The West Seattle Crime Prevention Council meeting focused on new hiring for the Seattle Police and recent crime trends.
Want to wear a badge? Seattle looking for new cops
By Gwen Davis
Detective Kevin Nelson, an officer with the Seattle Police Department (SPD), knew since he was nine-years-old that he wanted to be a cop.
However, before this decision, Nelson never considered this career path at all.
It was on one fateful day, when Nelson was in elementary school, a couple African American police officers took Nelson and a couple of his friends, who were also African American, out of the classroom for a day, to tell them what being a police officer was all about.
Nelson was mesmerized.
“I was like, ‘that’s an option?’” Nelson said at the West Seattle Crime Prevention Council meeting last Tues. “From that point on, I knew I wanted to be a police officer.”
The meeting, which attracted about 20 people, mainly focused on recruiting new cops.
The SPD is looking to hire 85 new people.
With the recovering economy, many cops are retiring. The SPD urgently needs to fill those vacancies.
It takes a year and a half to become a police officer. Candidates need to go through an academy, training and lots of testing.
“Not everyone can do this job and not everyone will do this job,” said Officer Andre Sinn, the primary speaker for the recruitment pitch.
Lt. Ron Smith said police officers span all backgrounds, career orientations and lifestyles. Some have college degrees and some don’t. Some are young, some are older. The only prerequisite is to have passed high school, and be 20.5 years old.
“Some of our best officers are ex-teachers,” Smith said. “They have writing skills and know how to control people.”
The SPD is trying to hire more minority candidates.
Furthermore, “it wasn’t too long ago that the department was male-dominated,” Smith said. Now a large percentage is female.
Entry-level testing dates are coming up soon: July 12 and Oct. 4, so now is the time to apply.
The cop life
Statistically, only a fraction of the people who apply make it. In the past, 200 people applied and only 15 became cops. The combination of background checks, physical testing, driving records, psychological testing and polygraph tests, weed out candidates.
For every one candidate the SPD hires, 20 have gone through the application process.
New cops are placed where they are most needed. They are also given the most-needed shifts.
Pay is high for SPD cops. Sworn officers make anywhere from $69,240 to $90,672 annually.
One participant asked if he would have to give up his friends who drink or smoke, to became a cop.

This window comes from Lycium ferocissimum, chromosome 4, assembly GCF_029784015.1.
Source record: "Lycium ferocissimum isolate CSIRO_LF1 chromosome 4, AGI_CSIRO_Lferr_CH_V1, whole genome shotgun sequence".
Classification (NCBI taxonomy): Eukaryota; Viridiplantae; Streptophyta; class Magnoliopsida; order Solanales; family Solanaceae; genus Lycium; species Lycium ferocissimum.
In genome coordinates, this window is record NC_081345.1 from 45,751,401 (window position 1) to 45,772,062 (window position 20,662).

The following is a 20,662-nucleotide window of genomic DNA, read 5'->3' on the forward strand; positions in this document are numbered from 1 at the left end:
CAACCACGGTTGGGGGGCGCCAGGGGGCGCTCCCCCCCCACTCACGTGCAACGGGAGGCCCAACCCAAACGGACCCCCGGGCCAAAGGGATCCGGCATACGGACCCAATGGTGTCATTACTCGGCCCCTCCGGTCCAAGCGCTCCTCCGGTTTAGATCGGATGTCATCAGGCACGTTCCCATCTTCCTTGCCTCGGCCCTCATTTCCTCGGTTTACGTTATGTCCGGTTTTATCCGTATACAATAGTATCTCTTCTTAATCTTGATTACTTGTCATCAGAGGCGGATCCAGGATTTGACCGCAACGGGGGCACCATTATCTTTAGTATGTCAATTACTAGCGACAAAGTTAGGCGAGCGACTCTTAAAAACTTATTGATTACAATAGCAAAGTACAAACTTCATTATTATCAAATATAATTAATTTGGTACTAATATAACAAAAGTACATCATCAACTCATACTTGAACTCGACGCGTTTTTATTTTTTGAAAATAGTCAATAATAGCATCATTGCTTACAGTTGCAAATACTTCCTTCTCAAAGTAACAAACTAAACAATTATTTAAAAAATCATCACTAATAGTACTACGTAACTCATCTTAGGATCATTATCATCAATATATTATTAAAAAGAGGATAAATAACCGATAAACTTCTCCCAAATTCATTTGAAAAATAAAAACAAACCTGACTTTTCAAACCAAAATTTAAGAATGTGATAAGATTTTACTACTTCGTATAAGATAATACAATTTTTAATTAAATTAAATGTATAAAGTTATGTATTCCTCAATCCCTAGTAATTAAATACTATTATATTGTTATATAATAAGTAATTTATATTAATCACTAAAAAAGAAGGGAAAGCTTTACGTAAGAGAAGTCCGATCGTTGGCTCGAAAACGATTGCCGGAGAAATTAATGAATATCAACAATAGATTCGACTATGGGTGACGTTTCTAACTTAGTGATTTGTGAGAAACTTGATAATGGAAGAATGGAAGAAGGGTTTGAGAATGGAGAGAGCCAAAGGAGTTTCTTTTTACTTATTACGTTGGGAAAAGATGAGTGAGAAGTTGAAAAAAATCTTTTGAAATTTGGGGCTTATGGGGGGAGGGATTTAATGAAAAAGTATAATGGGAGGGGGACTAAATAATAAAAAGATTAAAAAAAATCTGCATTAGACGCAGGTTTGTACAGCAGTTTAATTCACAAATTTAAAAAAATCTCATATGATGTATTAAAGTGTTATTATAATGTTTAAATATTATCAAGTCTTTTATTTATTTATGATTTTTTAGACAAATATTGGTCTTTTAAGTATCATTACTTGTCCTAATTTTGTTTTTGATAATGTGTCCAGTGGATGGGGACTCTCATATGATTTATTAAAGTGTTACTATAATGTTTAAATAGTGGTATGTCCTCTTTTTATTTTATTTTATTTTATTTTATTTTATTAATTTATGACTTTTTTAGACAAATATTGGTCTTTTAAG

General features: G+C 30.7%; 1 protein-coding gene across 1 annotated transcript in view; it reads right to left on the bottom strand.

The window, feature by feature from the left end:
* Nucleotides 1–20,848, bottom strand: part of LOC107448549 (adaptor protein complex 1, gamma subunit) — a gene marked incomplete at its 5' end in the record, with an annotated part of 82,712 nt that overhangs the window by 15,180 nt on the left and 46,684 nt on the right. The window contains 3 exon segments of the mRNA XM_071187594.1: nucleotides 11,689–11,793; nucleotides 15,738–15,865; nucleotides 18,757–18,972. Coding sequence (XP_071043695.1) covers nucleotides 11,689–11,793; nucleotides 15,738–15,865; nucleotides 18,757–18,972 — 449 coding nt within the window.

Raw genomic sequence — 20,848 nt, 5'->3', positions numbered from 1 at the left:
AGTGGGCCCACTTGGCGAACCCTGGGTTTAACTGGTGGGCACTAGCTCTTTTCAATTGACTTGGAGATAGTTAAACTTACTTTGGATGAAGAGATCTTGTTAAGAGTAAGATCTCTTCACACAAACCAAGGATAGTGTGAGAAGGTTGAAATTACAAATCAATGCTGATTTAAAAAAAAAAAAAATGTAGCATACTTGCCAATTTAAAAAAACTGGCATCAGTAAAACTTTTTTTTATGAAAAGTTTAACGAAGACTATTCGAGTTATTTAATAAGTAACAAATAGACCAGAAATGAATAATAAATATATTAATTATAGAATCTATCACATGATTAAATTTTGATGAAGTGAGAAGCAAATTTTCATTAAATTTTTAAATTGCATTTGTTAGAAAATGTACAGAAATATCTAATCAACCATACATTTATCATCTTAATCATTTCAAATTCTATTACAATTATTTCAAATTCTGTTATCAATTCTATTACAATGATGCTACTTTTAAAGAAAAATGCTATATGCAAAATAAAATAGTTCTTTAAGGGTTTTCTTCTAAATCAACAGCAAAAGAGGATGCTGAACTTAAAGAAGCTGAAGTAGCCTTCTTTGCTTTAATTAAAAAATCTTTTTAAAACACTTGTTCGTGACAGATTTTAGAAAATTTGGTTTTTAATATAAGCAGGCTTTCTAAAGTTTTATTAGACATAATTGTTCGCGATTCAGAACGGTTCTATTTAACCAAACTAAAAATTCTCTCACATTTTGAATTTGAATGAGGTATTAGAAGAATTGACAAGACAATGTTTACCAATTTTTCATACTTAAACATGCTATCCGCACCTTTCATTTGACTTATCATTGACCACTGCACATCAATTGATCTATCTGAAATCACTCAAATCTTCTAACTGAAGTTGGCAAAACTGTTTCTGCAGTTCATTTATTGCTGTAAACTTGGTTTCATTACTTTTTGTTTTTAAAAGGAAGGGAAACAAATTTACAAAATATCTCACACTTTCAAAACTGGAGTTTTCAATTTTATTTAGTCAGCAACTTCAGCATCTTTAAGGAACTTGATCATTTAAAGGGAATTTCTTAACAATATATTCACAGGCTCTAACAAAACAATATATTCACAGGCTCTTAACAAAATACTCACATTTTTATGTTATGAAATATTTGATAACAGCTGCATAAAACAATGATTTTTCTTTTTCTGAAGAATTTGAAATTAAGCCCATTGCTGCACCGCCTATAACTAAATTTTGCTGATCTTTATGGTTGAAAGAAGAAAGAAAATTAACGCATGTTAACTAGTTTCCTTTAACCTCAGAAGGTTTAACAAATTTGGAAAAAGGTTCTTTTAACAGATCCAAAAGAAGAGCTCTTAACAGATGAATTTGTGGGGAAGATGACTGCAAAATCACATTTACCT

“Definitely keep those friends you make outside of law enforcement,” Sinn said. “It keeps your sanity.”
When hiring, SPD can’t check people’s Facebook pages, and other “can’ts” to respect people’s privacy.
Applications are filled online.
Recent crime trends
The meeting also disclosed recent crime trends.
Burglaries, which average nine per month, are now down to six.
Smith said that utilizing task force officers, the department of correction officers and narcotics officers made the burglary rate “look very positive”.
Auto theft is down to five, which usually averages eight.
Non-residential burglary usually averages two, but is down to one.
With domestic violence, two cases were reported, which is typical.
But Smith said he wished domestic violence reports would be on the higher end, since that is one area people are intimidated, and are hesitant to call the police.
Smith told attendees car prowl crimes were down to three this month, over the usual nine, which is “a significant reduction,” he said.
One participant noticed the bathrooms in Roxhill Park were unlocked at 11 p.m. “The bathrooms always seem unlocked,” which made her nervous, she said.
Another participant talked about the stairways late at night, especially the one traveling from Fauntleroy to California. “I often wonder, since we had some issues [in the, can a police officer flash a light [on the stairway at night?”
Another attendee said she was walking along a major street in W. Seattle and saw a group of four men, sitting on the sidewalk. She said they seemed like they were drinking.
However, if people don’t break the law, police cannot do anything about these types of occurrences.
“If they are legally acting, there’s nothing much we can do,” Smith said. “We can displace them but can’t get rid of them.”
Displacement creates problems since what it essentially does it move people from one area of town to another. It doesn’t make the situation better.
Smith said that police can make social contacts with disorderly people, but can’t threaten them with jail.
The president of the council, Richard Miller, said simply to “be careful about those dead ends.”
“You pay us when calling 911, so don’t hesitate to call us,” Smith added.
However, there is a priority list, and people might have to wait before receiving low-priority attention.